Long live the king. The Smithsonian's Tyrannosaurus rex specimen is welcomed by (from left): Kirk Johnson, Sant director of the Smithsonian Institution’s National Museum of Natural History; Kathy and Tom Wankel, who discovered the fossil in Montana in 198

James Di Loreto/Smithsonian Institution

Long live the king. The Smithsonian's Tyrannosaurus rex specimen is welcomed by (from left): Kirk Johnson, Sant director of the Smithsonian Institution’s National Museum of Natural History; Kathy and Tom Wankel, who discovered the fossil in Montana in 1988; and Lt. Gen. Thomas Bostick of the U.S. Army Corps of Engineers.

Dino Delivery: T. rex Arrives in Washington, D.C.

Thomas is a news intern at Science.

A Tyrannosaurus rex baring banana-sized teeth is taking over Washington, D.C.—and it came via FedEx. The 12-meter “Nation’s T. rex” arrived this morning at the Smithsonian Institution’s National Museum of Natural History accompanied by a police escort and was greeted by a packed hall of reporters and dinosaur lovers. The 66-million-year-old bipedal dinosaur, uncovered in 1990, journeyed 3200 kilometers from its former home in Bozeman, Montana, in a dino-decorated delivery truck complete with its own tracking number. “I’m happy to say we FexExed the T. rex,” joked museum director Kirk Johnson before signing a 50-year loan agreement with the U.S. Army Corps of Engineers, the fossil’s former caretaker.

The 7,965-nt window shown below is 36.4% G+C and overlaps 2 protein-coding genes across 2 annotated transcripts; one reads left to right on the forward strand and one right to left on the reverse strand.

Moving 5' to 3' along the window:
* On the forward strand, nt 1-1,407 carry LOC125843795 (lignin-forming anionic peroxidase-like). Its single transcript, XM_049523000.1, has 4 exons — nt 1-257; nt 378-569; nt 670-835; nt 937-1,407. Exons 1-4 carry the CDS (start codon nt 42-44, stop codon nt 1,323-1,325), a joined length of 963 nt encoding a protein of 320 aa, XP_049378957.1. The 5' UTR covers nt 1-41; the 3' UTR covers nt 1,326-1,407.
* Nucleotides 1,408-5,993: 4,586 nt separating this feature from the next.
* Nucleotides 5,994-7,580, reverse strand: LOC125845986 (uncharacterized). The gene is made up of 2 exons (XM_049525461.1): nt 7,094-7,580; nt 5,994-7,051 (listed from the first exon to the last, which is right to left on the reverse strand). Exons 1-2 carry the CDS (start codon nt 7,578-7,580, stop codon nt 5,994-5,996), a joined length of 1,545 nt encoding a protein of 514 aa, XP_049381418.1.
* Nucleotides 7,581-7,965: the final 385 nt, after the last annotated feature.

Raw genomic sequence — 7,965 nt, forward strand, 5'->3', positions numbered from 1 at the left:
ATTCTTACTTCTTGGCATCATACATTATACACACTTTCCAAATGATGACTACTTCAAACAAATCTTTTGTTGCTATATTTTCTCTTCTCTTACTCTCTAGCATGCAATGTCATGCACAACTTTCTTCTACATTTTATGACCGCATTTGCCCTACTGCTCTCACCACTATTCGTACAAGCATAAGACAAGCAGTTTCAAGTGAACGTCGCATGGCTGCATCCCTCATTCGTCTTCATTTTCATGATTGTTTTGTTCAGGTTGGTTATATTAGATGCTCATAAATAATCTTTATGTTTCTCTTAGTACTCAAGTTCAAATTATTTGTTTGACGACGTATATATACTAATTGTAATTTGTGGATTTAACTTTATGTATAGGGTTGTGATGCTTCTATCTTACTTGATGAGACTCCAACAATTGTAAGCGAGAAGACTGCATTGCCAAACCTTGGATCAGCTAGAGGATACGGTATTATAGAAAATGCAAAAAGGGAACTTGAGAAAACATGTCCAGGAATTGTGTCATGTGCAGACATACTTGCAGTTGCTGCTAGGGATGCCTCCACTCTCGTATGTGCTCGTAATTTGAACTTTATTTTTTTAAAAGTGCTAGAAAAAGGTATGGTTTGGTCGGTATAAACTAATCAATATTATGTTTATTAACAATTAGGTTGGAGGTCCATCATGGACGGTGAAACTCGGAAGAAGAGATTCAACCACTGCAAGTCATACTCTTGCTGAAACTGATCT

The 7-ton dinosaur, one of the five most complete specimens ever unearthed, will become the centerpiece of the museum’s $48 million renovated National Fossil Hall, scheduled to debut in 2019. The hall will be named in recognition of David Koch, executive vice president of Koch Industries Inc., who donated $35 million toward the makeover. The museum currently displays a replica skeleton erected shortly after the Smithsonian’s failed 1999 bid for the famous T. rex nicknamed “Sue.” Until National Fossil Day on 15 October, visitors can watch museum staff unpack, catalog, and 3D scan the fossilized bones in a “Rex Room” exhibit. The bones will then be shipped to Toronto for mounting.

“The Nation’s T. rex” tromped around eastern Montana during the Cretaceous period, dying of undetermined causes near a riverbank at about 18 years old. The dinosaur fossilized and remained undisturbed until 1988, when rancher Kathy Wankel spotted a fossil peeking out of the ground while hiking near Fort Peck Reservoir, an area managed by the Army Corps of Engineers. Paleontologists excavated the 80% to 85% complete skeleton from 1989 through 1990 before transferring the bones to the Museum of the Rockies in Bozeman. The dinosaur was nicknamed the “Wankel T. rex” after its discoverer—until its recent cross-country trek to its new home.

“We could not be more excited to welcome the Nation’s T. rex to Washington so it can be enjoyed by our 8 million visitors a year and serve as a gateway to the vast world of scientific discovery,” Johnson said.

Posted in Paleontology, People & Events